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4.18 p.m.

Lord Barnett: My Lords, first, I welcome the noble Lord, Lord Howell of Guildford. I look forward to sharing with him debates on this and other subjects, as I did in another place. I hope that in this debate I shall agree with him more than I agreed with his noble friend Lord Cranborne, who opened for the Opposition.

My noble friend the Lord Privy Seal made the Amsterdam Summit sound like a huge success. "A good result" were the words he used. It certainly was not a failure because it did so little, but to pretend that it was a huge success is overdoing it just a little. I believe that the general principle of the treaty sums up what was achieved--or not achieved. I read from the general principles underlying the Union at Item 4 that the Union shall provide itself with the means necessary to attain its objectives and carry through its policies. Amen, my Lords! We should all love to carry through policies with which we agree and which we like. However, in a moment I shall come to what precisely was achieved and what was done in Amsterdam.

On the other hand, the noble Viscount brought party politics into this issue. I was sorry to hear that. The noble Viscount referred to further steps being taken to integration in Amsterdam and he referred of course to the social chapter. The social chapter is accepted by most member states within the European Union and over the years, their economies have done much better than ours. But to condemn the social chapter in the way that he did is to bring the issue down to a level which I should have hoped he would not have done.

The plain fact is that the noble Viscount should be embarrassed by his own party's policies. I noticed that he did not refer to too many of them, which is understandable. Perhaps he is embarrassed. He is shaking his head in that direction so he does agree. He agrees that there should be a referendum. However, I am not sure on what subject a referendum would take place. He did not make it clear what question would be put to the people of this country in relation to

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Amsterdam. He suggests that they should be asked to agree or disagree but with what? I shall return to that in a moment.

The Treaty of Amsterdam is littered with phrases which show just how little was achieved at Amsterdam. As regards qualified majority voting, there is no decision on the reweighting of the Council's votes. It did very little else, as the noble Viscount knows. It was decided that the European Parliament should not exceed 700 members. It has now 626 members. However, no resolution was passed and no figure was agreed. Perhaps the noble Viscount has a figure in mind which he would wish to put to a referendum.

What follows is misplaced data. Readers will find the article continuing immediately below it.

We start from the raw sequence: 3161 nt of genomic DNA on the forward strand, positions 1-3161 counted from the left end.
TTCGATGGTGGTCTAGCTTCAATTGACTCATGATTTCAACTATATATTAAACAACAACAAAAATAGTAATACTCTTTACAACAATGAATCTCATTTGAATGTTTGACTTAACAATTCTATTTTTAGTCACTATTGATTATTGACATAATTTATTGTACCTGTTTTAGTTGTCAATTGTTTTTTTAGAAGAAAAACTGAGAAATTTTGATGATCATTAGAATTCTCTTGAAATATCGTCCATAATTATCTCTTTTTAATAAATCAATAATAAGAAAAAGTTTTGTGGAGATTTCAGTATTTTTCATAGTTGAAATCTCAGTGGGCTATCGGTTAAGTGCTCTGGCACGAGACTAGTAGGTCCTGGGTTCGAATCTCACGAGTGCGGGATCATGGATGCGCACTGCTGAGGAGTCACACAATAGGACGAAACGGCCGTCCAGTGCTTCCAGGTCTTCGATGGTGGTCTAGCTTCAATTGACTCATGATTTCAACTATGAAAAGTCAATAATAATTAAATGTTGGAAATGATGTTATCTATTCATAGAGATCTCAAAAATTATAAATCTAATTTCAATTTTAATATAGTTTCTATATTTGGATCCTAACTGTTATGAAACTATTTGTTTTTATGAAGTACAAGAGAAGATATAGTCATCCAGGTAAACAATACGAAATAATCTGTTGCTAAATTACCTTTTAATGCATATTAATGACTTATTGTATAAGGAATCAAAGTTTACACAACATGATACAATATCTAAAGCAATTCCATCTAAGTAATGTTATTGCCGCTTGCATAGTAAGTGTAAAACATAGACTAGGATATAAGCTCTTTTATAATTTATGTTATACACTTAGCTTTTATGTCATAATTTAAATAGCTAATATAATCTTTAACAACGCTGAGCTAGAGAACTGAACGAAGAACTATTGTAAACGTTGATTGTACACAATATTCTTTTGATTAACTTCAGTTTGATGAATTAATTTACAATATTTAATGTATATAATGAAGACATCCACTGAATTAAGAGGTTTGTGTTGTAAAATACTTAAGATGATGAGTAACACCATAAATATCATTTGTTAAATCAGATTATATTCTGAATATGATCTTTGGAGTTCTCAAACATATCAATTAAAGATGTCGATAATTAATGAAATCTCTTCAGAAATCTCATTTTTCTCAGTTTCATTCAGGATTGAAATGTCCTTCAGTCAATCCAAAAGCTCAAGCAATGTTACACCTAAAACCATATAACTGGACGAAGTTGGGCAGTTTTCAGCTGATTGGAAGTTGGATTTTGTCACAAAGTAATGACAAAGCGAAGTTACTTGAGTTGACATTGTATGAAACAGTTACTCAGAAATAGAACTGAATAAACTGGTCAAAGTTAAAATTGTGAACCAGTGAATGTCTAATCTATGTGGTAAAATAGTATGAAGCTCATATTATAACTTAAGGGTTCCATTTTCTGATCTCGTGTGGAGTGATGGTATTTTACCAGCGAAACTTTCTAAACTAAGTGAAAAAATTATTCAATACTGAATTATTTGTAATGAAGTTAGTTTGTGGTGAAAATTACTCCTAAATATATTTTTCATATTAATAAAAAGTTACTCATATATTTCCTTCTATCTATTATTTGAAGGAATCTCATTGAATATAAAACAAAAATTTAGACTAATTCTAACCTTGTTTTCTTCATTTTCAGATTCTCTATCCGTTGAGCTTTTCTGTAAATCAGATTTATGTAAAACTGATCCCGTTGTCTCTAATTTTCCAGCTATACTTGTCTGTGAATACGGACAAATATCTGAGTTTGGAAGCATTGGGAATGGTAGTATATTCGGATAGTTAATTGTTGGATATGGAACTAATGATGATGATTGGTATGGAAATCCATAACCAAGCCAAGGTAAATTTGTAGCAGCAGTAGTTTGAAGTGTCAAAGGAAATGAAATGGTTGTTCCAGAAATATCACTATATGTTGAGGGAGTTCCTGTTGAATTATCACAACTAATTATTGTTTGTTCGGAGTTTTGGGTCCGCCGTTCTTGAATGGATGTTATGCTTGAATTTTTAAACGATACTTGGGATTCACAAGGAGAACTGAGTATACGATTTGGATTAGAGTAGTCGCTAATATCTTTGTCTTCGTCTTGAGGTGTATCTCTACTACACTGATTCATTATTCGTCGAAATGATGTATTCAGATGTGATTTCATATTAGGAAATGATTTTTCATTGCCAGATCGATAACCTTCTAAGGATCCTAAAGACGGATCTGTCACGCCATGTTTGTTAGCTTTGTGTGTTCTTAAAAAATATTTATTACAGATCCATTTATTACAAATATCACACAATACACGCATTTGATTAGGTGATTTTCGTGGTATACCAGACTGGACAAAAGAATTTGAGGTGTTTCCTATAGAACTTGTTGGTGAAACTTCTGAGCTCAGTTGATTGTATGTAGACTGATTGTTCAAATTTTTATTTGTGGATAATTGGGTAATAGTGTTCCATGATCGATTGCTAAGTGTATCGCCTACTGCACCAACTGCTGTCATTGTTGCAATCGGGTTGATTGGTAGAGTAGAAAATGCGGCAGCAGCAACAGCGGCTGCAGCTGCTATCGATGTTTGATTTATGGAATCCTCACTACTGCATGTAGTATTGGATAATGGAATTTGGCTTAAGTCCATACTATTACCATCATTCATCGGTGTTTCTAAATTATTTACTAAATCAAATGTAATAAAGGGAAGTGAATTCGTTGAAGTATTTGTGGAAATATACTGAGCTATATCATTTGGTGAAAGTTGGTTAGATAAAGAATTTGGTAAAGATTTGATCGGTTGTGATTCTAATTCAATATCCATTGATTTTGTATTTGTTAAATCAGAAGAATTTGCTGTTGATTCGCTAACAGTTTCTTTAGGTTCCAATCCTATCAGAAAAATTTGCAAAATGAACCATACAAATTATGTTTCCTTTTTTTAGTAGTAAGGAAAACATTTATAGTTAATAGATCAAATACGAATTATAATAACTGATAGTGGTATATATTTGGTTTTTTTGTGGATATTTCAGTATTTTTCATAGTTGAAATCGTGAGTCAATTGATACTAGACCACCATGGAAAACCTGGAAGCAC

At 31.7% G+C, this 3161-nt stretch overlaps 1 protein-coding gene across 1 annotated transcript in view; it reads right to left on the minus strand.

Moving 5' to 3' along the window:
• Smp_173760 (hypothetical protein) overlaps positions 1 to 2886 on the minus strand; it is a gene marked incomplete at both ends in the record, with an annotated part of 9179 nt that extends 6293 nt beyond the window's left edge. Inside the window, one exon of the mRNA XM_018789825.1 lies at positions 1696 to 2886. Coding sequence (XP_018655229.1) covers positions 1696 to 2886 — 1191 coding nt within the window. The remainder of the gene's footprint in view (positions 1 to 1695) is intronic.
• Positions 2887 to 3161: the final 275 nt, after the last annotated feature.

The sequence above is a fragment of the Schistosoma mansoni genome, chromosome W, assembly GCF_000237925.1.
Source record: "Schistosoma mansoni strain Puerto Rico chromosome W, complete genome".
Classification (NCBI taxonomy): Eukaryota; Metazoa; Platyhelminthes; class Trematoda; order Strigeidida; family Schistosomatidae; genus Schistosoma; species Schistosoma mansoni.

It was suggested that a year before the Community reaches more than 20 members, there should be a comprehensive review. Perhaps the noble Viscount wants a referendum on whether there should be a comprehensive review. The noble Lord, Lord Moynihan, who is to wind up the debate, will no doubt tell us whether he agrees with his noble friend.

Everything on common foreign and security policy must be more flexible. That is wonderful. Perhaps we should have a referendum on that. Perhaps it should not be more flexible. The Court of Justice is not given power to amend. Shall we have a referendum on whether it should be given that power?

As regards defence, any move would be subject to the unanimity rule. Should we have a referendum on that? The noble Viscount is not nodding now so I assume that he does not mean that there should be a referendum on that item. On human rights, action, if any, should be unanimous and we should have a veto. Perhaps the noble Viscount does not wish us to have a veto and we should have a referendum about that. He is smiling now. That is good to see. He does not agree with anything that he said. I hope that that is the case.

The two major issues which were barely discussed at Amsterdam were: first, economic and monetary union, about which I shall say a few words in a moment; and, secondly, enlargement. There was an odd little discussion about enlargement. There is to be a comprehensive review. We do not know what will be the outcome of that but this Government have already implemented enough reviews not to want many more. Certainly we do not need a referendum on whether we should have reviews.

But if Amsterdam did not discuss very much of any real value or moment for the future, I should like to take up one major issue--that is, economic and monetary union. I hope that at least some Members of your Lordships' House on all sides will agree with me about that.